or Connect
Styleforum › Forums › General › General Chat › Post your photography skills! (self-gloss)
New Posts  All Forums:Forum Nav:

Post your photography skills! (self-gloss) - Page 224

post #3346 of 4210
adults dont get freaked out, i scare babies and little animals. when i zoom in, its quite freaky it seems

i use a tamron 17-50 2.8 atm, and usually shoot from 50mm or 17mm with mostly black and white since i like the look.

crane what is this mount thing that i can get to try out m mount lenses?
post #3347 of 4210
Quote:
Originally Posted by thatoneguy View Post

Ya, to be honest I never really liked moving water pictures like that

I agree. It's a nice effect, but it doesn't always have to be like that. The slow shutter speed waterfall pics are getting into sunset/sundown territory pics: seen one, seen 'm all, if you know what I mean.

I like your the dripping drops of your pic; not a fan of the creative stuff around it. smile.gif
post #3348 of 4210
Nice set Kai! I especially like the campfire one.

Yeah I love editing . I'm a graphic designer and I love tinkering with stuff and making it look different. Oly renders jpegs quite well so I don't need to do much but I find it fun.
post #3349 of 4210
Quote:
Originally Posted by FidelCashflow View Post

That's interesting, I have the opposite approach. I pretty much set and forget when I'm shooting because I know I can make most changes in post - I find it frees me up to focus on things like composition and finding the right angle.

It's funny, I say pretty much what you said except I use it when it comes to equipment. Having the right equipment for a specific task allows me to focus on making the shot. Of course that needs to be tempered with need versus want. These two things are oft times confused and the result is a huge hole in your wallet and not much else.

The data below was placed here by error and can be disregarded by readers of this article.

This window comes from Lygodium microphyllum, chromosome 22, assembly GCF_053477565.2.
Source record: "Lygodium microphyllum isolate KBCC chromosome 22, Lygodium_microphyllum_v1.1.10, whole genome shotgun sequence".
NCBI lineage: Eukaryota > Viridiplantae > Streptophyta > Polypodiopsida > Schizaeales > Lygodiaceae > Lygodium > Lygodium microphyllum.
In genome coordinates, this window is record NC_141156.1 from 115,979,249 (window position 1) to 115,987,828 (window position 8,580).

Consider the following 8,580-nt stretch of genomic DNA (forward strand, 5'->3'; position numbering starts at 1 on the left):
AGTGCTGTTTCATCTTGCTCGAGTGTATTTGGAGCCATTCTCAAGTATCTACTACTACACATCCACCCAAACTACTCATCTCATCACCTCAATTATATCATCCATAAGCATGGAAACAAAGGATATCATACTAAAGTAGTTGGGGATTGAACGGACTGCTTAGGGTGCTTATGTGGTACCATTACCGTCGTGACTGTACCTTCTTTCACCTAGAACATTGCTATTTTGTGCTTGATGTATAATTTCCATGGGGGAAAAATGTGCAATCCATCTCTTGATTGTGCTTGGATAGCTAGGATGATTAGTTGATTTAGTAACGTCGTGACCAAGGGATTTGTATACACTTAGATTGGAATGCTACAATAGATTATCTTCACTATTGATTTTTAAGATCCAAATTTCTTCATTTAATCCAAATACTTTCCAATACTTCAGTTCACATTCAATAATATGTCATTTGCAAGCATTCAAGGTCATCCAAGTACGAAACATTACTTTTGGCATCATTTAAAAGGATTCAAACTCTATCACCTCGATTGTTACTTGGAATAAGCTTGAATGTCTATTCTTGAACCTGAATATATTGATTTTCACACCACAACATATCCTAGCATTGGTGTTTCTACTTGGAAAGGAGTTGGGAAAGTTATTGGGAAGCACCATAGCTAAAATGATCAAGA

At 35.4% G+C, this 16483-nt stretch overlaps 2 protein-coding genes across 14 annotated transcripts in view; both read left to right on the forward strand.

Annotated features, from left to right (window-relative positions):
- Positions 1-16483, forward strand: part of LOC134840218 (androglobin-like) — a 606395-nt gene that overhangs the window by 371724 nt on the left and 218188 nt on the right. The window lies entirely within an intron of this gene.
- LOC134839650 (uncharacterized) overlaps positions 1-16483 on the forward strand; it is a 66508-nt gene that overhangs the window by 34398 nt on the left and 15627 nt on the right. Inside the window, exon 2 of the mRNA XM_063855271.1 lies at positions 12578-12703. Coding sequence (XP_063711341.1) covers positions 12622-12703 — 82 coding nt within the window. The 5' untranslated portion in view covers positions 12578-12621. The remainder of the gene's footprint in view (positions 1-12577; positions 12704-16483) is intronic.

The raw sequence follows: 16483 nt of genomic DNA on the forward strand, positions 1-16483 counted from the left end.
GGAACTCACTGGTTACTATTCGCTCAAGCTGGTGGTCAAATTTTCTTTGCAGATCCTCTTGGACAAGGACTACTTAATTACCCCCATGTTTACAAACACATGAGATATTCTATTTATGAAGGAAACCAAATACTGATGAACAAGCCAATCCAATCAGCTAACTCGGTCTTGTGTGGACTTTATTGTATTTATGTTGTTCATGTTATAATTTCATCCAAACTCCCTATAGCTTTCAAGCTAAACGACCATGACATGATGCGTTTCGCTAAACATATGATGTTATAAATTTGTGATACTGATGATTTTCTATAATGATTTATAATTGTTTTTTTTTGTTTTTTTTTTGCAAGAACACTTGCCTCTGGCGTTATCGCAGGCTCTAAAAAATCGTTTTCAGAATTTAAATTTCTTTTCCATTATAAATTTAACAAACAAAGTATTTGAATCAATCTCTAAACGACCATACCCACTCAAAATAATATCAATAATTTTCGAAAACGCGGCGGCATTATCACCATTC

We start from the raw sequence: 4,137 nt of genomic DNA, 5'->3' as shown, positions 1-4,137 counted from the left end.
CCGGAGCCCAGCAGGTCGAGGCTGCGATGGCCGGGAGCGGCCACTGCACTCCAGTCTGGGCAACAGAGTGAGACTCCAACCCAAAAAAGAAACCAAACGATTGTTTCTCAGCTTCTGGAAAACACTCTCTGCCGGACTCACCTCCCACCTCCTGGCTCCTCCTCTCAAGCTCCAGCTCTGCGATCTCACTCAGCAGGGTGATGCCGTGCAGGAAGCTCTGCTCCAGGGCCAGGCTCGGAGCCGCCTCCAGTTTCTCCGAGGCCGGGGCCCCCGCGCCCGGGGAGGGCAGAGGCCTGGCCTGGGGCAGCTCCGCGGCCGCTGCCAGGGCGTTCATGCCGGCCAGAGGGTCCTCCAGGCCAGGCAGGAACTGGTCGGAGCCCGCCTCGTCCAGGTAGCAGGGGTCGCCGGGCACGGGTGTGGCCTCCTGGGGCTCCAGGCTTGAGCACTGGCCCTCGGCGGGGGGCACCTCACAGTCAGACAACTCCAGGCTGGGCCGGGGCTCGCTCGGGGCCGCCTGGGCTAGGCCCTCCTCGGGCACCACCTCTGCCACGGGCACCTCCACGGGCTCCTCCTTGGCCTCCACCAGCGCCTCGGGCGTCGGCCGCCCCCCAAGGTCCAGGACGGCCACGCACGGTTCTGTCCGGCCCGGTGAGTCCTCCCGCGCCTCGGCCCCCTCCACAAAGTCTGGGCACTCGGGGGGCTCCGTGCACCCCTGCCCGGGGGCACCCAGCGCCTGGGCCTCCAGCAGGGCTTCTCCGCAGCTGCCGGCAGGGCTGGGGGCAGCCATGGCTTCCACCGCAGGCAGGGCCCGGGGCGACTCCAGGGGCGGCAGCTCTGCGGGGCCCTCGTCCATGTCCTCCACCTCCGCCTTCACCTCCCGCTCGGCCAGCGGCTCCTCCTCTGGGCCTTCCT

The problem with relying on post is every change you make degrades the image. The closer you can get to straight off the camera the better off you are. You might have heard something called first generation images and so on. This is what I'm talking about. For instance in wedding photography you better know how to use EV shifting to get white to be white and black to be black. Snow is another good one too. Getting the right WB can be interesting and you'll use EV shifting to get the snow white. These all can be "fixed" in PS I suppose but IMO it means you're relying on a crutch to fix your lack of understanding light and how to manipulate it. Another problem that PS can never fix is chopped histograms. Screw that up unintentionally and you might as well delete the image.